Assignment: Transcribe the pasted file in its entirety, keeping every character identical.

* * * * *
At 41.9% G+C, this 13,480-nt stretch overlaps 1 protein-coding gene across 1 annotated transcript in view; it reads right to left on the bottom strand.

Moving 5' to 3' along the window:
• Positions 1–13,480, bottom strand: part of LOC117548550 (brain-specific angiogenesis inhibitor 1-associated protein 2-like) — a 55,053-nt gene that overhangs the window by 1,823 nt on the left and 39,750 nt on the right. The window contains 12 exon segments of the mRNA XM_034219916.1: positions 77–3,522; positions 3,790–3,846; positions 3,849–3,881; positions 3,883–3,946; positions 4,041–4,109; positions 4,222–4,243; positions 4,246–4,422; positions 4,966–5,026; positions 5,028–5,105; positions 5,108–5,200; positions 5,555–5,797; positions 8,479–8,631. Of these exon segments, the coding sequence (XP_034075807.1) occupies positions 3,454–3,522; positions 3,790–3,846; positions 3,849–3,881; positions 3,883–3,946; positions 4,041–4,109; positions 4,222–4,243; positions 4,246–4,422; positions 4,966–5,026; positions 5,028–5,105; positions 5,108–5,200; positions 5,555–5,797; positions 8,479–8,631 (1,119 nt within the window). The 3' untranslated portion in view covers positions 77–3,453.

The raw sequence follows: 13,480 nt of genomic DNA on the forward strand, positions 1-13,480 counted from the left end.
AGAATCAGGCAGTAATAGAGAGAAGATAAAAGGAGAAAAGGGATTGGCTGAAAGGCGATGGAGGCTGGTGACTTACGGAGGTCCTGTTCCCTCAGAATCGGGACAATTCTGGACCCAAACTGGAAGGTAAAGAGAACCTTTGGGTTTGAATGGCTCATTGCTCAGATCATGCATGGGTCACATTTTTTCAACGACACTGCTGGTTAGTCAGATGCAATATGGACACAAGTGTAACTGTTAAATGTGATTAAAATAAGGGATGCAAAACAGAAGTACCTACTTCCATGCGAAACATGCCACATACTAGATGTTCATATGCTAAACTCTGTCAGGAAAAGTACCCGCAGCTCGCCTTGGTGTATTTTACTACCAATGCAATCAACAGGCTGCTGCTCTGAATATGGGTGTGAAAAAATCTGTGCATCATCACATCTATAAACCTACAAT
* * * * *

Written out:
At 41.9% G+C, this 13,480-nt stretch overlaps 1 protein-coding gene across 1 annotated transcript in view; it reads right to left on the bottom strand.

Moving 5' to 3' along the window:
• Positions 1–13,480, bottom strand: part of LOC117548550 (brain-specific angiogenesis inhibitor 1-associated protein 2-like) — a 55,053-nt gene that overhangs the window by 1,823 nt on the left and 39,750 nt on the right. The window contains 12 exon segments of the mRNA XM_034219916.1: positions 77–3,522; positions 3,790–3,846; positions 3,849–3,881; positions 3,883–3,946; positions 4,041–4,109; positions 4,222–4,243; positions 4,246–4,422; positions 4,966–5,026; positions 5,028–5,105; positions 5,108–5,200; positions 5,555–5,797; positions 8,479–8,631. Of these exon segments, the coding sequence (XP_034075807.1) occupies positions 3,454–3,522; positions 3,790–3,846; positions 3,849–3,881; positions 3,883–3,946; positions 4,041–4,109; positions 4,222–4,243; positions 4,246–4,422; positions 4,966–5,026; positions 5,028–5,105; positions 5,108–5,200; positions 5,555–5,797; positions 8,479–8,631 (1,119 nt within the window). The 3' untranslated portion in view covers positions 77–3,453.

The raw sequence follows: 13,480 nt of genomic DNA on the forward strand, positions 1-13,480 counted from the left end.
AGAATCAGGCAGTAATAGAGAGAAGATAAAAGGAGAAAAGGGATTGGCTGAAAGGCGATGGAGGCTGGTGACTTACGGAGGTCCTGTTCCCTCAGAATCGGGACAATTCTGGACCCAAACTGGAAGGTAAAGAGAACCTTTGGGTTTGAATGGCTCATTGCTCAGATCATGCATGGGTCACATTTTTTCAACGACACTGCTGGTTAGTCAGATGCAATATGGACACAAGTGTAACTGTTAAATGTGATTAAAATAAGGGATGCAAAACAGAAGTACCTACTTCCATGCGAAACATGCCACATACTAGATGTTCATATGCTAAACTCTGTCAGGAAAAGTACCCGCAGCTCGCCTTGGTGTATTTTACTACCAATGCAATCAACAGGCTGCTGCTCTGAATATGGGTGTGAAAAAATCTGTGCATCATCACATCTATAAACCTACAAT